What’s a great way to learn something new every day?
That’s the question I’m pursuing through this blog.
More specifically: through the practice of corporate communications, what are the best ways to delight customers, engage employees, wow shareholders and contribute to communities? And how will those approaches change and evolve over time?
One thing I’ve learned about learning is that it requires a good degree of humility. When you’ve reached a certain point in your career and your life, the expectation is that you know everything. Or that you should know everything. And be able to figure it out if you don’t.
After unsuccessfully giving something your best attempt, it takes courage and confidence to ask someone else for information, ideas or inspiration.
He talked about the growing gap between the world changing at an exponential rate and the human brain’s unchanging capacity (Stanford’s Carol Dweck might beg to differ with her concept of a growth mindset, but that’s the subject of a different post).
Court’s solution? Focus on learning, and turn each day into a paid internship. Hey, it worked for Owen Wilson and Vince Vaughn in The Internship, right?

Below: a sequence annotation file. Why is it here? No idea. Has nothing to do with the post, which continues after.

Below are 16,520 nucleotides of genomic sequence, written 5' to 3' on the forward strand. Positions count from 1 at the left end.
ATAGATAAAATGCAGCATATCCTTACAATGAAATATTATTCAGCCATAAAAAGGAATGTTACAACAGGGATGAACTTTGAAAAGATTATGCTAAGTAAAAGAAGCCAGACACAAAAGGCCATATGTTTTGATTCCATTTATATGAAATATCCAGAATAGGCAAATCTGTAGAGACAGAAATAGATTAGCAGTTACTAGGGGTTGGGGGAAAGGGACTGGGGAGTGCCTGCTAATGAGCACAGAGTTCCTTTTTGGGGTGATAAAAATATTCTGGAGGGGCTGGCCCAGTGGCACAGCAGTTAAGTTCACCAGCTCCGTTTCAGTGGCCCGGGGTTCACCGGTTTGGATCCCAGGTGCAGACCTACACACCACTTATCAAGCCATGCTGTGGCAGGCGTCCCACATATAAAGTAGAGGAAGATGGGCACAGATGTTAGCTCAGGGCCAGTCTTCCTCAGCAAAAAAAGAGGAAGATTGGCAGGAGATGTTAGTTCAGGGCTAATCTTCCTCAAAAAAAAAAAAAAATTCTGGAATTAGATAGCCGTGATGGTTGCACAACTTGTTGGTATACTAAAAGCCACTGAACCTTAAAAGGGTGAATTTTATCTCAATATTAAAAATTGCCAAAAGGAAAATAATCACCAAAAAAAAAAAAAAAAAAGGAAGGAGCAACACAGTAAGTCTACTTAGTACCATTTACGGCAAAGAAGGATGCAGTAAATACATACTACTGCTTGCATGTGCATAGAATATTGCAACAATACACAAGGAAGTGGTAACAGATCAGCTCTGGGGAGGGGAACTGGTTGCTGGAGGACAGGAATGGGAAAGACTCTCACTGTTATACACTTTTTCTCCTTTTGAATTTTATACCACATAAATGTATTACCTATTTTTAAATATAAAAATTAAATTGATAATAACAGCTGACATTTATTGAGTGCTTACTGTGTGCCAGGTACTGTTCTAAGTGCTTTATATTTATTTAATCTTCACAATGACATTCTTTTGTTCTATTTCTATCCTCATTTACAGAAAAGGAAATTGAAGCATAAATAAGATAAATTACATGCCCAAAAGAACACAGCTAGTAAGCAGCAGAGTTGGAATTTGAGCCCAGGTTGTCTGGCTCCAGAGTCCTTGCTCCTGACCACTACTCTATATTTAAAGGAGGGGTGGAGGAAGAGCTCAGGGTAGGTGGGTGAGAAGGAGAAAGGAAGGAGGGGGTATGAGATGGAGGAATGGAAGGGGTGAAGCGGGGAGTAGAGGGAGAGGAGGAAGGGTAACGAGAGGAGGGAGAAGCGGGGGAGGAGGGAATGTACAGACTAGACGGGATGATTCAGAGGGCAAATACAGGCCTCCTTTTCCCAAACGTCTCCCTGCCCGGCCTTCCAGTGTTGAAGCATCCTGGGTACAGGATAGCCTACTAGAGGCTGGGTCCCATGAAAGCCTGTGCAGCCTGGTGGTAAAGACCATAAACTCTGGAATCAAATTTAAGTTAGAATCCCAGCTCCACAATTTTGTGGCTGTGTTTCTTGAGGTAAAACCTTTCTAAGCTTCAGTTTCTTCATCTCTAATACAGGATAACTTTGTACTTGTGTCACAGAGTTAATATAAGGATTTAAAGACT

But Court is on to something. In today’s world, no one has all the answers. Everyone comes to the table with different information, different ideas and different perspectives. It’s in the melding and shaping of those ideas that diamonds are formed from the crushing pressure of the business world.
Drawing on Socrates, Court advocates being a great facilitator – asking good questions, listening to ideas and embarking on a collective quest for knowledge.
John D. Wagner described this in a humorous piece for The New York Times, Learning a Foreign Language Called Public Relations.
A writer with an M.F.A. in poetry, he was surprised to land a senior role in corporate communications at a startup. “I spent each workday in full wing-it mode,” he began.
Yet he mastered the art of corporate improv – taking what was thrown at him and pivoting toward a brilliant yet simple solution, time after time. He asked great questions and acted with common sense. And when the startup crashed, he realized he’d learned to tell meaningful stories that motivated people.
And that master storytelling is one of the important things that corporate communications is all about.
Because that’s what we’re all doing every day – figuring it out.